The latest estimates are far below the Budget projection of 7.6 percent, and RBI's initial estimate of 7.2 percent for 2012-13.
The year has been a difficult one as Finance Ministry officials tried their best to avert the economic slowdown as also firefight the declining investor confidence on account certain tax proposals announced in the Budget.
The controversy began with the then Finance Minister Pranab Mukherjee in his Budget 2012-13 proposing to amend the Income Tax Act, 1961, with retrospective effect to undo the Supreme Court judgement in the Vodafone tax case.
Besides, the General Anti Avoidance Rules (GAAR) proposal to check tax evasion dented investor confidence as the industry feared that the rules would provide unbridled powers to tax officials.
Since the announcement of Budget, the Finance Ministry tried to soothe the nerves of jittery investors through repeated stakeholder consultation. The global and domestic investors, which were quite vocal, wanted clarity in tax laws and deferment of the controversial GAAR.
Prime Minister Manmohan Singh tried to set the economy back on track and sought revival of animal spirits, revisiting aggressive tax enforcement and promising to turn around the mutual fund and insurance sectors.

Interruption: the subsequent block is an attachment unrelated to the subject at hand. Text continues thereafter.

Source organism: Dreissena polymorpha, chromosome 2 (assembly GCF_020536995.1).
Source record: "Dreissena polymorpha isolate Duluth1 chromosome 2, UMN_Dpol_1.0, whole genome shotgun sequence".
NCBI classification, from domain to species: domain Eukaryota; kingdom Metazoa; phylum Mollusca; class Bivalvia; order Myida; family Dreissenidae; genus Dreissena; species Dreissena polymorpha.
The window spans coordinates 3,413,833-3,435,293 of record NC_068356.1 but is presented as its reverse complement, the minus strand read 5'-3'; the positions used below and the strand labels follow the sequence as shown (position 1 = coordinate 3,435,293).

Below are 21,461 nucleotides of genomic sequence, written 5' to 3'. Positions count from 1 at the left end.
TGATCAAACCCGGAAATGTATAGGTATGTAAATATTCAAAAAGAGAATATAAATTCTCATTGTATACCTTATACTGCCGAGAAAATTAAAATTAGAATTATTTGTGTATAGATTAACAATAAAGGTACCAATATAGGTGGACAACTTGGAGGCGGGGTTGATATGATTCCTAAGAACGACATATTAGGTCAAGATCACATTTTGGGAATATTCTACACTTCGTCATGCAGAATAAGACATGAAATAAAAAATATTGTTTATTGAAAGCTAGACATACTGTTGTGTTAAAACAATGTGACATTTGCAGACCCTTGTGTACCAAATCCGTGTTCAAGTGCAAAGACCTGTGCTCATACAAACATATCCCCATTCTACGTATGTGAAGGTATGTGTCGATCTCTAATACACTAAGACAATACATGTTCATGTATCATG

Singh, who looked after the finance portfolio after Mukherjee quit the government to contest the Presidential polls, appointed a committee under tax expert Parthasarathi Shome to look into the issues with regard to budgetary proposals of GAAR and retrospective amendment.
As Mukherjee moved to the President's House, Chidambaram took charge of the Finance Ministry from August 1 and promised fine-tuning of policies and corrective measures to put in place a stable and non-adversarial tax regime.
"Clarity in tax laws, a stable tax regime, a non-adversarial tax administration, a fair mechanism for dispute resolution and an independent judiciary will provide great assurance to investors. We will take corrective measures wherever necessary," the new Finance Minister had promised.